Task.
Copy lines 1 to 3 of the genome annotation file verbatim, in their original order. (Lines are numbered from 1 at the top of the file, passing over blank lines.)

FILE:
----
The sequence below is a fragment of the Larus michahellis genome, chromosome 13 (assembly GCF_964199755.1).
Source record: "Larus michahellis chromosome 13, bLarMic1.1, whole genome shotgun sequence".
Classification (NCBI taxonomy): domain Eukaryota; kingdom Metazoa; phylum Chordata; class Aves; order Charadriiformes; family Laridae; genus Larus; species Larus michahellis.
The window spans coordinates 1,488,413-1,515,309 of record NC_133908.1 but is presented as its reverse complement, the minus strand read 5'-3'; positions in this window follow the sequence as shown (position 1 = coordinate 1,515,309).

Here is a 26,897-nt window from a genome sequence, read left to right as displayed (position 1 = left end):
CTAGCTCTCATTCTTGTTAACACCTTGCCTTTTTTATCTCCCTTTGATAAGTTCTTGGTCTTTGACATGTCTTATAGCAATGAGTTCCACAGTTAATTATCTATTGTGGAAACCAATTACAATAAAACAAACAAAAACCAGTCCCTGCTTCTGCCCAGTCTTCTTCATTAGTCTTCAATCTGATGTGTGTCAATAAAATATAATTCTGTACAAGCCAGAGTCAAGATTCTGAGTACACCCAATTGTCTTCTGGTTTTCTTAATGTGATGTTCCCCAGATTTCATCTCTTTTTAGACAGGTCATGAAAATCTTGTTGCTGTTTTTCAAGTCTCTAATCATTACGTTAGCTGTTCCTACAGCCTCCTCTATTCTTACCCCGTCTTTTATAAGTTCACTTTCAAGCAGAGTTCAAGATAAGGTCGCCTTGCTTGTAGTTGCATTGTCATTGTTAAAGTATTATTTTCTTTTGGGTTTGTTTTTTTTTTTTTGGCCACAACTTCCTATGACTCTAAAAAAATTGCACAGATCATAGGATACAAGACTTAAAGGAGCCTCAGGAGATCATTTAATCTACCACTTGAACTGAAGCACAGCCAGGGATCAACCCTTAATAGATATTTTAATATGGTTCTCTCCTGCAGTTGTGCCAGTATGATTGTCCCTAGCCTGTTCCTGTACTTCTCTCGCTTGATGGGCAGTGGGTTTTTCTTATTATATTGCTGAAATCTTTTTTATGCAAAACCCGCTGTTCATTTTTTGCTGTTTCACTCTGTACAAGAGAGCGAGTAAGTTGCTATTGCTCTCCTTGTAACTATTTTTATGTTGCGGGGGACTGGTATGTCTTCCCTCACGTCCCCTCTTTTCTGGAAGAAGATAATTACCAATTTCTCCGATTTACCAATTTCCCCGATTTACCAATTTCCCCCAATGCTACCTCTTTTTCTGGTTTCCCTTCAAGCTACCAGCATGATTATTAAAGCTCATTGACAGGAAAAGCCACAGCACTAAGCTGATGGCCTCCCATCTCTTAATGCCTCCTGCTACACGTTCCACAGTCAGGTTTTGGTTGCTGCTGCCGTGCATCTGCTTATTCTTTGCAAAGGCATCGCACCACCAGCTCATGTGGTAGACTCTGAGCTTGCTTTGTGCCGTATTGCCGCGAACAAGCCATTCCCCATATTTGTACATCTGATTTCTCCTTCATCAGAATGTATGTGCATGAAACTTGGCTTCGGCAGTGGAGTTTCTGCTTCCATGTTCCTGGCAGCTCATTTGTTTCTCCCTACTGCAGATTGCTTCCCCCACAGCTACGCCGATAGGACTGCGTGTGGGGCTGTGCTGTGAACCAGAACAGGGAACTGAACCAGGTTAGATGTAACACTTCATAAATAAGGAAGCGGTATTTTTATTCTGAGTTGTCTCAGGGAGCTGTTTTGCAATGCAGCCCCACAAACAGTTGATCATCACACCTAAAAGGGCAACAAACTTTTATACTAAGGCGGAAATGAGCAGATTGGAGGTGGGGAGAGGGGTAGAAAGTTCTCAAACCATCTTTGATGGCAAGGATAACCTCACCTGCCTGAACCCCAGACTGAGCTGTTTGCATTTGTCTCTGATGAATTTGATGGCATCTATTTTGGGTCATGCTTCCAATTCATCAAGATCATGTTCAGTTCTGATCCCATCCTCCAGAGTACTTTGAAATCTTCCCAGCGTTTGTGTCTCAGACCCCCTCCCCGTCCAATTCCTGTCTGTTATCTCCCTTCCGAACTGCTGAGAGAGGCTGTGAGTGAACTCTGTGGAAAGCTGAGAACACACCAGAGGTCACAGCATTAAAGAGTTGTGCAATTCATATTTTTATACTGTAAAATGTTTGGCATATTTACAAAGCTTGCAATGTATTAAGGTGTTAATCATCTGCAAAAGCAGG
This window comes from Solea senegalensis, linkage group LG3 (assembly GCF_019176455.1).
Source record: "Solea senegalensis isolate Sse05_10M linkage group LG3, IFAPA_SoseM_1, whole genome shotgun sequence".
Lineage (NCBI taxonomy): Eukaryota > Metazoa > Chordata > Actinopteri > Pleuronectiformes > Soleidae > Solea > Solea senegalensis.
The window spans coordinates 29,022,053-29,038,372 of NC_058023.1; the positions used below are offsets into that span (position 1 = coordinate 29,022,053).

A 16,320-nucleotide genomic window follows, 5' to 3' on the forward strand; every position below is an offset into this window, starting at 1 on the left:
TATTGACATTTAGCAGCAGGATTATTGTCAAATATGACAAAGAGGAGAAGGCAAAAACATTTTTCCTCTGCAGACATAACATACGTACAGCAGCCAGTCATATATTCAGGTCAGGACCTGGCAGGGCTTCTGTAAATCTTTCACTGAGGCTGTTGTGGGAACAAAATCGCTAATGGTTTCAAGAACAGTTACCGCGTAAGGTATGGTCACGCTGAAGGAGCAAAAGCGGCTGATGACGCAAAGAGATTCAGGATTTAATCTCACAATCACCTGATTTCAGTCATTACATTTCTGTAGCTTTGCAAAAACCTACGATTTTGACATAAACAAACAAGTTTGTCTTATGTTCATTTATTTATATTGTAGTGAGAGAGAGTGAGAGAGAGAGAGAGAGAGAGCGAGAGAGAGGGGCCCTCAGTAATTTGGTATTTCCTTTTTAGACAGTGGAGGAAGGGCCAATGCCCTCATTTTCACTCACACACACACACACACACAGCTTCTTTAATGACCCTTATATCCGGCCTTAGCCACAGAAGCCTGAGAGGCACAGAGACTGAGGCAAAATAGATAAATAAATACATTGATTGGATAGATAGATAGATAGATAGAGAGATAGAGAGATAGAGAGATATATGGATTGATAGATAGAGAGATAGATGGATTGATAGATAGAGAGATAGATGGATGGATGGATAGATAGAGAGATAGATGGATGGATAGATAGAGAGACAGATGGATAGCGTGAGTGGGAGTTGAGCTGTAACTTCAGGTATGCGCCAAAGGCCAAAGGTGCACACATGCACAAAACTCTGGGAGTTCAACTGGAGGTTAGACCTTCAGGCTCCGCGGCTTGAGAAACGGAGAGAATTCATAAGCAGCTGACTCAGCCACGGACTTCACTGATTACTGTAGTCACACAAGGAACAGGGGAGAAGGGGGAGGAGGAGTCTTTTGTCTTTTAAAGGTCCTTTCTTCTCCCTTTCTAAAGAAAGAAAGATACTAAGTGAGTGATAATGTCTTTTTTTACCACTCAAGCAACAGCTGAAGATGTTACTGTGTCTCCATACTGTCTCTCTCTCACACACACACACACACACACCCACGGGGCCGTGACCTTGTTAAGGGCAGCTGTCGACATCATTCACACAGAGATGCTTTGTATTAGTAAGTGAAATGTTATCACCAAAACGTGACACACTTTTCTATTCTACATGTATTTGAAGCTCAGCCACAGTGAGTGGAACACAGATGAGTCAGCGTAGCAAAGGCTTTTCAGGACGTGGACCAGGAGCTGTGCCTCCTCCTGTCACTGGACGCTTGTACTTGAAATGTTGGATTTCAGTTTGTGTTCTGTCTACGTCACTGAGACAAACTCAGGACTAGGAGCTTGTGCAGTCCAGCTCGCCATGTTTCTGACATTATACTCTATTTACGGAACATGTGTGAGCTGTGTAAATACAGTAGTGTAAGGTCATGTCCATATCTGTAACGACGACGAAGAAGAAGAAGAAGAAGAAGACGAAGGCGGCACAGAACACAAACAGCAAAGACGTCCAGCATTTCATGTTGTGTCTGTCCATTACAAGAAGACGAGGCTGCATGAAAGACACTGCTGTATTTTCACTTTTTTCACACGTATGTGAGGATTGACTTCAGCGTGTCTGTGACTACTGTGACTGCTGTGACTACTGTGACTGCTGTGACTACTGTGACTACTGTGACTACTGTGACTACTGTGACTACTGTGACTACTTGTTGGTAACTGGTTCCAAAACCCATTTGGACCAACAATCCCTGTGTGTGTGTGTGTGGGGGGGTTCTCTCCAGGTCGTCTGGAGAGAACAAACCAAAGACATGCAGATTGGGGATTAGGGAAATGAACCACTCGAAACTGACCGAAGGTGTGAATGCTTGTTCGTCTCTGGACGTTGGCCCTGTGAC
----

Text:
The sequence below is a fragment of the Larus michahellis genome, chromosome 13 (assembly GCF_964199755.1).
Source record: "Larus michahellis chromosome 13, bLarMic1.1, whole genome shotgun sequence".
Classification (NCBI taxonomy): domain Eukaryota; kingdom Metazoa; phylum Chordata; class Aves; order Charadriiformes; family Laridae; genus Larus; species Larus michahellis.